Here’s What Critics Are Missing About ‘I Feel Pretty’

I Feel Pretty starring Amy Schumer is out in theaters Friday, April 20. To date, there have been mixed reviews of the film, which has been dubbed a “body-positive comedy.” Naysayers are claiming that there are too many instances of fat-shaming and that Schumer “has no right” to feel sorry for herself as a white, blond, thin, cisgender woman in Hollywood.

In response to this criticism, Schumer told Vulture, “… there was a backlash to the trailer, and that was kind of disappointing. Even then, though, I understood it, and knew that the film was not about what they thought it was about. I just wished they could see it.” Well, thanks to STX Entertainment, Her Campus at Drexel was invited to a screening of the film. As someone who has seen it, here is what I have to say.

First and foremost, let’s define “comedy.” According to Merriam-Webster, a comedy refers to “the genre of dramatic literature dealing with the comic or with the serious in a light or satirical manner.” Now, let’s define “satire.” Again, our friends at Merriam-Webster say satire is “trenchant wit, irony, or sarcasm used to expose and discredit vice or folly.” So, we can all agree that the job of a comedy is to poke fun at a serious issue by bringing light to how silly and oftentimes distasteful certain practices are in reality. That is just what Schumer was doing with her character, Renee.

For women who wear a larger size than Renee does, I understand your frustration. For women who belong to a minority demographic, your feelings are valid. For trans women or other members of the LGBTQ+ community, your voice is heard. However, although the trailer might be triggering and misleading, Schumer is not claiming ‘woe is me’ here. I firmly believe that the intention was to expose the stupidity and hypocrisy of such things as fat-shaming, and to expand definitions to include more types of beauty in society.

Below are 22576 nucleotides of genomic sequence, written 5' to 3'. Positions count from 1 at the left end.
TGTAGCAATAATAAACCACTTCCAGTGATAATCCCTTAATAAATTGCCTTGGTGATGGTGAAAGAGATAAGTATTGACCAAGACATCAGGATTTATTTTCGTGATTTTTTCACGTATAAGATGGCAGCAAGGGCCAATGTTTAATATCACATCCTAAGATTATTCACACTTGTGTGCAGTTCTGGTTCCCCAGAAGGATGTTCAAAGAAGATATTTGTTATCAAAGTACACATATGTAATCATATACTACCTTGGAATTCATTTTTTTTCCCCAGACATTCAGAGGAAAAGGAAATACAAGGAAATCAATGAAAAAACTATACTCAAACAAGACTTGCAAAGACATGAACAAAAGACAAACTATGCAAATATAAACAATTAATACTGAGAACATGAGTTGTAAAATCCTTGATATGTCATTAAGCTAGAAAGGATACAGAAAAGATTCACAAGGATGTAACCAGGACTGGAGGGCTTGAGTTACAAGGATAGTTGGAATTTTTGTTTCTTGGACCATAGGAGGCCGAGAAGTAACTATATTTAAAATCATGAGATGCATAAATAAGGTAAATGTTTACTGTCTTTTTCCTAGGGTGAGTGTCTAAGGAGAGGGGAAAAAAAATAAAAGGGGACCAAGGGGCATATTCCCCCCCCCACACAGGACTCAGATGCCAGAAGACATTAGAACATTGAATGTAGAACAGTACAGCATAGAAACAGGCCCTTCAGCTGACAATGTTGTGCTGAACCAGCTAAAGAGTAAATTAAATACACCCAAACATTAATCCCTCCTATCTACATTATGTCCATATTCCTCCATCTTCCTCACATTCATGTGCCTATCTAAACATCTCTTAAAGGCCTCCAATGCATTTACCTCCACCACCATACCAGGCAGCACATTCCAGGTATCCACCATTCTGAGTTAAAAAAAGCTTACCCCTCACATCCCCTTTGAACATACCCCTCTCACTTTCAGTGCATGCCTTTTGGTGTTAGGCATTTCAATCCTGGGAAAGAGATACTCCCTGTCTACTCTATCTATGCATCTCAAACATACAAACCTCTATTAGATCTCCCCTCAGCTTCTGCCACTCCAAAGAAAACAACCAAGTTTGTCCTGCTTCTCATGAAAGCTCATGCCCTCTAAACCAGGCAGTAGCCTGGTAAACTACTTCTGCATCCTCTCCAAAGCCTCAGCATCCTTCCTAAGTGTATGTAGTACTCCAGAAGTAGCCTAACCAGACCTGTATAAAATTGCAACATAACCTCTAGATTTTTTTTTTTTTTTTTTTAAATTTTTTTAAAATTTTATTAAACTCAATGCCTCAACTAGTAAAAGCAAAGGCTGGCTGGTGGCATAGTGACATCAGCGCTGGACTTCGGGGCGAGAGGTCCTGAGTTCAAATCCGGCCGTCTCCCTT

Additionally, Schumer elaborated in her interview with Vulture by saying that the film is less about appearance and more about self-esteem. “We all struggle with self-esteem. … You want [your friends] to see themselves the way you see them, but it’s not our place to say who should be allowed to have low self-esteem,” she said. PREACH!

A head injury from falling off a bike at SoulCycle that results in a magical new sense of self should not be what it takes to muster up confidence. That’s what I Feel Pretty is getting at. This point can be seen at the end of the film when Renee realizes that her appearance never changed, and she got the job and guy of her dreams all on her own. Moral of the story? You can conquer the world, too, so long as you believe in yourself and all your flaws with a confidence that society has tried to convince you that you should not have.